You can also say it for difficult people – people who cause you stress or who may have angered or upset you. The practice usually ends with extending these sentiments to ‘all sentient beings’.
You can sit with the practice for as little or as long as you wish, covering as many people as you wish. This will have a profound impact on your relationship with yourself and others.
How does kindness affect our relationships?
This is one of the most obvious points. We all know that we like people who show us kindness. This is because kindness reduces the emotional distance between two people and so we feel more ‘bonded’.
It’s something that is so strong in us that it’s actually a genetic thing. We are wired for kindness. Our evolutionary ancestors had to learn to cooperate with one another. The stronger the emotional bonds within groups, the greater were the chances of survival and so ‘kindness genes’ were etched into the human genome.
So today when we are kind to each other we feel a connection and new relationships are forged, or existing ones strengthened. And it’s contagious too.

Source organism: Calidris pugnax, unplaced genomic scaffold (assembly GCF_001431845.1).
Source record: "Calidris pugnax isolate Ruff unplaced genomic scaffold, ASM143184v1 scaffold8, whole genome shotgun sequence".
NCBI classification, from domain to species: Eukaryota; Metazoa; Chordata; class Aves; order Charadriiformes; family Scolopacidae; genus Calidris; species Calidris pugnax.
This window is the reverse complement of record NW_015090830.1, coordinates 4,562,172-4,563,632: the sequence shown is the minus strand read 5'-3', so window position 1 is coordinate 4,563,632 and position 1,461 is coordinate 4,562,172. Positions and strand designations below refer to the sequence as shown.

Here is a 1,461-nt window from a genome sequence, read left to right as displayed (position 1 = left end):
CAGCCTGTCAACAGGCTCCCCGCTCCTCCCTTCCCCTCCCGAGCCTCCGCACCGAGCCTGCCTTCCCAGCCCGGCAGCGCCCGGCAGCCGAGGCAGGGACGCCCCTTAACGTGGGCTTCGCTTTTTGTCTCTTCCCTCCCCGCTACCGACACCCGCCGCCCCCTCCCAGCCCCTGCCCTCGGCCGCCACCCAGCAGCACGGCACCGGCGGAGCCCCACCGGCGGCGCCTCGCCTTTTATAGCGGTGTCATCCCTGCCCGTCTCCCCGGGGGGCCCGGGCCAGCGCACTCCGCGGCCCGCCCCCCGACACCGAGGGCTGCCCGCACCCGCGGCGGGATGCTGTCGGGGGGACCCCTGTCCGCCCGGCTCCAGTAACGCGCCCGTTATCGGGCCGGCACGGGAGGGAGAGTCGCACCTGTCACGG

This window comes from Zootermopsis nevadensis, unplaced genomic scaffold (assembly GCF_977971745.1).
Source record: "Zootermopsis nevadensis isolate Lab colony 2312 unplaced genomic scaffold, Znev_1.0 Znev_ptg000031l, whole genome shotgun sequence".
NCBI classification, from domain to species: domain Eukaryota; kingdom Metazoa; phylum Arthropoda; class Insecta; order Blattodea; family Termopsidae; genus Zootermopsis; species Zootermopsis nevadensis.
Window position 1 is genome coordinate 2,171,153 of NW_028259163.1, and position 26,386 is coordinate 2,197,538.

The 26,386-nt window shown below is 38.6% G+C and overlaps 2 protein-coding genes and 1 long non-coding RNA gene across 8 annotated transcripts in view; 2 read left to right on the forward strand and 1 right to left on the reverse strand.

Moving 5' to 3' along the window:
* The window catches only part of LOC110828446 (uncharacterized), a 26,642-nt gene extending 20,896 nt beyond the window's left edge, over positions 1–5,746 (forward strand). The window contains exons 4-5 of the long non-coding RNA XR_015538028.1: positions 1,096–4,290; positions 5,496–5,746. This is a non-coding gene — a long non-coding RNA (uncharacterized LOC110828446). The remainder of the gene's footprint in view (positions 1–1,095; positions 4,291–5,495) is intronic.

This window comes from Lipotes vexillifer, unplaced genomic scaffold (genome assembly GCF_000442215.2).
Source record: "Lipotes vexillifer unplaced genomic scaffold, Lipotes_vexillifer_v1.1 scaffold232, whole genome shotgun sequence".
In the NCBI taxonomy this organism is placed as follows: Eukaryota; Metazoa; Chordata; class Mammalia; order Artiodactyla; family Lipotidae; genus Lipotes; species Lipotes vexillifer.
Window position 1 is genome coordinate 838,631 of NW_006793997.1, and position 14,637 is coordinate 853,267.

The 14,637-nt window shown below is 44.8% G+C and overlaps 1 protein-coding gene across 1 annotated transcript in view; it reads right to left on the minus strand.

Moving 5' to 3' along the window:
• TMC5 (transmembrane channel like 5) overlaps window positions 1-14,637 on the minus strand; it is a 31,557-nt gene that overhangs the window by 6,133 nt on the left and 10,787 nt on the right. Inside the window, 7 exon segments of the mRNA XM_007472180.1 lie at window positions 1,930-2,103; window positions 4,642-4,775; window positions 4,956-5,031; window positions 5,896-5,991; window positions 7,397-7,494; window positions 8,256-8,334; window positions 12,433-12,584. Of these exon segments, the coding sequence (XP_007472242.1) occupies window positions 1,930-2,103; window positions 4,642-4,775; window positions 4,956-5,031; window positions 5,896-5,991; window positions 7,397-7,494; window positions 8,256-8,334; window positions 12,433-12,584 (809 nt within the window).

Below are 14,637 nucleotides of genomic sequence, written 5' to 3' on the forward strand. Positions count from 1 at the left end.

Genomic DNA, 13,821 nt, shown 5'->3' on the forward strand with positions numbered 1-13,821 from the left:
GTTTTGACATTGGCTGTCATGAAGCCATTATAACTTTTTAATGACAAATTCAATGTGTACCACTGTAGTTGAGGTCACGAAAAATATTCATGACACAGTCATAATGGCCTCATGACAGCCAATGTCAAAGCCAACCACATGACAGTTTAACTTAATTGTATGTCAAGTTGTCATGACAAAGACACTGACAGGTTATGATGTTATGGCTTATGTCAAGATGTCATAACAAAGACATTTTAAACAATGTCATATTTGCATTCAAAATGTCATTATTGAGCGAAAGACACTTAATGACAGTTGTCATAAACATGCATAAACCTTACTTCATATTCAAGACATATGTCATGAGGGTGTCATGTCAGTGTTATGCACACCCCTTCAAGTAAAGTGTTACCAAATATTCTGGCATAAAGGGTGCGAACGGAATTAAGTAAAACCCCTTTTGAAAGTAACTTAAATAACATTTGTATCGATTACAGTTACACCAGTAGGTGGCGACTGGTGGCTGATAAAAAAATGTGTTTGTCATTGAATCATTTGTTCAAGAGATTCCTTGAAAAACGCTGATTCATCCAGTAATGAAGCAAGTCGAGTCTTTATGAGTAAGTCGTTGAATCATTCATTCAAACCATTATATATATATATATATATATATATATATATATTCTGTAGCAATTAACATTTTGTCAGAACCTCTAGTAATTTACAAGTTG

Kindness is contagious?
Yes, when we’re kind we inspire others to be kind and studies at Harvard and Yale show that it actually creates a ripple effect that spreads outwards to our friends’ friends’ friends – to three degrees of separation.
Just as a pebble creates waves when it is dropped in a pond, so acts of kindness ripple outwards touching others’ lives and inspiring kindness everywhere the wave goes.
With Covid, there’s been a lot of talk about the ‘r-number’ – the way of rating coronavirus or any disease’s ability to spread. R is the number of people that one infected person will pass on a virus to, on average. It doesn’t just work with Covid, but with kindness too. If the R-number for kindness was three, it means that each single act of kindness spreads to three times three times three people, thus affecting 27 people. If the R-number was five, on the other hand, then 125 people, would be on the receiving end of the kindness ripple.
Research does suggest that the R-number for kindness is somewhere between three and five. You can touch a lot of people in your life by being kind to a few people every day.
How to try the seven-day kindness challenge
Do one act of kindness, following these three rules…
And remember, you don’t have to do big things to make a difference. It’s the small things in large numbers that matter most because opportunities for these arise every day.
The Five Side Effects of Kindness (Hay House, £10.99) by Dr David Hamilton is out now.